Hands up if you’ve heard of the Occupy movements which have sprung up all over the States and elsewhere in the last few years. For the benefit of those who did not raise their hands, here’s what Wikipedia says:
The Occupy movement is an international protest movement against social and economic inequality, its primary goal being to make the economic and political relations in all societies less vertically hierarchical and more flatly distributed. Local groups often have different focuses, but among the movement’s prime concerns deal with how large corporations and the global financial system control the world in a way that disproportionately benefits a minority, undermines democracy, and is unstable. http://en.m.wikipedia.org/wiki/Occupy_movement
Up-twinkles to that.
OK. Now raise your hands if you’ve heard of the hand gestures used in many of the Occupy meetings. Again, for those who have not, here they are in a couple of images:
Point of information: These gestures evolved because Occupy meetings started off being anarchic, chaotic affairs. Protesters were so involved and passionate, and, because it was a protest against power-mongering and inequality, leadership was fuzzy. Very quickly, these hand signals were adopted as a way for order to be established, for everyone to have a voice and so that things could get done. And the hand signals are still evolving with almost every Occupy movement adding new ones and changing the existing ones.
Now imagine those of us striving for a more participatory, child-centered and collaborative (or ‘flat’) class environments adopted these in our classrooms? I’ve already tried using them a few times and my students really enjoyed the process. I can see them listening closely to me and to one another, just waiting to throw in a gesture. It becomes a game to them, and like games often do, it teaches them a few important skills:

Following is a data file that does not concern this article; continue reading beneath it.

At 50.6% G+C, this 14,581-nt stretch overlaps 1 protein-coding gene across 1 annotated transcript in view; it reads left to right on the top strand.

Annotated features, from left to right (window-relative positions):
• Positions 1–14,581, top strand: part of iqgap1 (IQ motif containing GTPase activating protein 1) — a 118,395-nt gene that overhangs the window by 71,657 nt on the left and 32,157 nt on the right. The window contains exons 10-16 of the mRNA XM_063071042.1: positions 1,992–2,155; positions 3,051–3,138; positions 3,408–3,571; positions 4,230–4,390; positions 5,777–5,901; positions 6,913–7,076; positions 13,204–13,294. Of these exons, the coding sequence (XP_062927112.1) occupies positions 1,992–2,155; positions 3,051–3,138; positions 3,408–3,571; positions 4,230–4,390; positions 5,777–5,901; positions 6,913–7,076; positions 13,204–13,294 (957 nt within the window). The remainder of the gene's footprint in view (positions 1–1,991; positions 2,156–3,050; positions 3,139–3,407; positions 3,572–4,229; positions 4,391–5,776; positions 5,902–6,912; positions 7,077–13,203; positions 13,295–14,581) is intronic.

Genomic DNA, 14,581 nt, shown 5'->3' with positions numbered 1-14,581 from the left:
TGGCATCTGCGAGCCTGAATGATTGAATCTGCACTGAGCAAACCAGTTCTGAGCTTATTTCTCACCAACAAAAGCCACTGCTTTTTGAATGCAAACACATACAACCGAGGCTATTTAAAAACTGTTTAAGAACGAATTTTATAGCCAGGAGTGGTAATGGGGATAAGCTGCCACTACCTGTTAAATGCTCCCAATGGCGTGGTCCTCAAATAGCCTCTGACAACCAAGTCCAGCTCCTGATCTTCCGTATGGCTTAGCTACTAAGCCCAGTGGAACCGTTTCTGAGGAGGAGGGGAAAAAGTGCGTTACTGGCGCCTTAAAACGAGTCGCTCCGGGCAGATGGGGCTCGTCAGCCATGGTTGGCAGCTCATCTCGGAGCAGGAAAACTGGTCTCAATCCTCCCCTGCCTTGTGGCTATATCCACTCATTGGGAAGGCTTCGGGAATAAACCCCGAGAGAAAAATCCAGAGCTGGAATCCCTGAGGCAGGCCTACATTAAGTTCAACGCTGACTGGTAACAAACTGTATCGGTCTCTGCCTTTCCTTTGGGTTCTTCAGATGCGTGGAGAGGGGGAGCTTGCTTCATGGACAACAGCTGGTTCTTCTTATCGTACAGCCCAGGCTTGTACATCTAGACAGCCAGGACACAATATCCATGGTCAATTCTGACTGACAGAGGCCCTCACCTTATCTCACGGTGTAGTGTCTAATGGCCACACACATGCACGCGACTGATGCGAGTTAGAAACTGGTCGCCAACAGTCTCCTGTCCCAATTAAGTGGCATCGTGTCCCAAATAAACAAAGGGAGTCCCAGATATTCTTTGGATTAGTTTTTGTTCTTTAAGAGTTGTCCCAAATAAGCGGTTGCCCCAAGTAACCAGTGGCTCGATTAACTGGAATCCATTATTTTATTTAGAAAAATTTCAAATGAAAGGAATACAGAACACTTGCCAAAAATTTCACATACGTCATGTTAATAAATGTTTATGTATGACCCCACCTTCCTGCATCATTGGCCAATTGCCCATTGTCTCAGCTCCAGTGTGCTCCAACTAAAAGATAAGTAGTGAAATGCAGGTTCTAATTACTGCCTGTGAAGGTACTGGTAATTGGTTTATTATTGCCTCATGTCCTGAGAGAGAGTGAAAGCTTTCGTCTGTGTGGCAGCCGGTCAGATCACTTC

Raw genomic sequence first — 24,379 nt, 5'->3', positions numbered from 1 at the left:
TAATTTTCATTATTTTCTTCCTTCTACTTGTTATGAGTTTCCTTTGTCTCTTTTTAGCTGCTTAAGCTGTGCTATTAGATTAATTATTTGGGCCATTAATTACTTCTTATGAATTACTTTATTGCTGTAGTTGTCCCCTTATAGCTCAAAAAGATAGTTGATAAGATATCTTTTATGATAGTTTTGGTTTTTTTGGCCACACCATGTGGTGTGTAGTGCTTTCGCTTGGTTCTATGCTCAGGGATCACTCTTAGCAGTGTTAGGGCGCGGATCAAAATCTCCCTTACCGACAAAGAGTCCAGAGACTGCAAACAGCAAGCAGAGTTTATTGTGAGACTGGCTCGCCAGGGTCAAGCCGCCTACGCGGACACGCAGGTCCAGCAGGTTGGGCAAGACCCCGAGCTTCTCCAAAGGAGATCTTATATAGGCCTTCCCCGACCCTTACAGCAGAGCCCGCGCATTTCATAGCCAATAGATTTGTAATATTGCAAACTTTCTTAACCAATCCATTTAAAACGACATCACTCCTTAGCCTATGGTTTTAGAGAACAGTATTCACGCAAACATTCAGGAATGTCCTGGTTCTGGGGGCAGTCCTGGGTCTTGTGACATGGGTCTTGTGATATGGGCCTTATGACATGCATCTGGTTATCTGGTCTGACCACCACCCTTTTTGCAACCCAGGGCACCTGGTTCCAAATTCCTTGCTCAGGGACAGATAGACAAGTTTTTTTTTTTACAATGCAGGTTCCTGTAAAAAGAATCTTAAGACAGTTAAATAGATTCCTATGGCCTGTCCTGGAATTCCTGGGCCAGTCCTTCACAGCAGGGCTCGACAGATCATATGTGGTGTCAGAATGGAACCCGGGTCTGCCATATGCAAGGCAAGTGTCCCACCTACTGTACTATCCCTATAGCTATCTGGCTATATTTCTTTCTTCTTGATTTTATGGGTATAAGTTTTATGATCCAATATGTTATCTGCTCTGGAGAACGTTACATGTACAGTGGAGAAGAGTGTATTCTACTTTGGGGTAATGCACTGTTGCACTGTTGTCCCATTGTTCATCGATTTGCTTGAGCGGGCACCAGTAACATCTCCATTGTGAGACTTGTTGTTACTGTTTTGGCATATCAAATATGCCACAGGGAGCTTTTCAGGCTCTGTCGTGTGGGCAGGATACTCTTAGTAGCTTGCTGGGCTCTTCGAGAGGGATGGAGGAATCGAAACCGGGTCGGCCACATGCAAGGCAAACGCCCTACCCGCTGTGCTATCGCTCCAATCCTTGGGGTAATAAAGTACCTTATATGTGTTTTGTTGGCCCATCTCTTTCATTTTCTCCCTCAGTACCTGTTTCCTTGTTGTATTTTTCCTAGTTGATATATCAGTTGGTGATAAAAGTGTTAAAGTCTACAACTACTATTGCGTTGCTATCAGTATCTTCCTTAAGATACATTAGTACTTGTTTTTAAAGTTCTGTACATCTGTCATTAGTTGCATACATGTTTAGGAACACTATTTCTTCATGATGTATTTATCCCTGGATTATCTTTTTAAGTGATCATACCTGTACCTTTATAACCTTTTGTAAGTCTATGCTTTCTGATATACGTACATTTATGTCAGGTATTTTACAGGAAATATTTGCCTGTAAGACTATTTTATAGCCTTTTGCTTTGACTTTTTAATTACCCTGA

- Engagement in your own learning makes it more powerful and more meaningful.
- Even introverts can have a voice without having to step into the limelight.
- Everyone is entitled to voice their thoughts.
- There does not have to be a vertical power hierarchy in the classroom for it to function. Giving students more power to comment on and critique lesson content, as well as a say in how things are done is most often met with a sense of responsibility for making this flatter structure work.
- We are in this together. I unashamedly learn as much from them as they do from me.
- Revolutions start small…
A few of my favorite gestures include:
- The ability my students have to up-twinkle, down-twinkle and even block an idea. (Although if they do block, they have to offer a good alternative.)
- Adding their names to the ‘stack’ prevents them from feeling like they never get chosen to contribute their points. I haven’t used this one yet but I am going to introduce it next term.
- When they ‘get it’ my students often gesture me to wrap it up – which makes me wonder how much of my teaching is about my own sense of security that I have taught something well enough (instead of theirs).
- The clarify sign is another one I see quite often, which again helps me to teach more effectively, and helps them to formulate their own ideas more crisply.
- I up-sparkle students’ ideas myself, but sparingly, and I think they enjoy vying for my rare up-sparkles. (I do avoid down-sparkles as much as possible though!)
- And finally the ‘point of procedure’ signal helps to know when a student wants to contribute and when they want procedural assistance with tasks… or when they just want to go to the bathroom. (I should add a special carefully chosen hand signal for that last one!)
In all, I reckon these occupy hand signals are great for engagement and something I must use more often. I’ve even used it with adults at conferences and they love it too. I do not feel like using Occupy gestures in my classroom is ‘trivializing the cause’. In fact, I feel the exact opposite is true: if students are taught to be engaged, involved and alert at school they are more likely to become involved and active citizens who will campaign for a better world. And of that’s not what teaching is about, I’m in the wrong gig.
Up-twinkles to you for your time!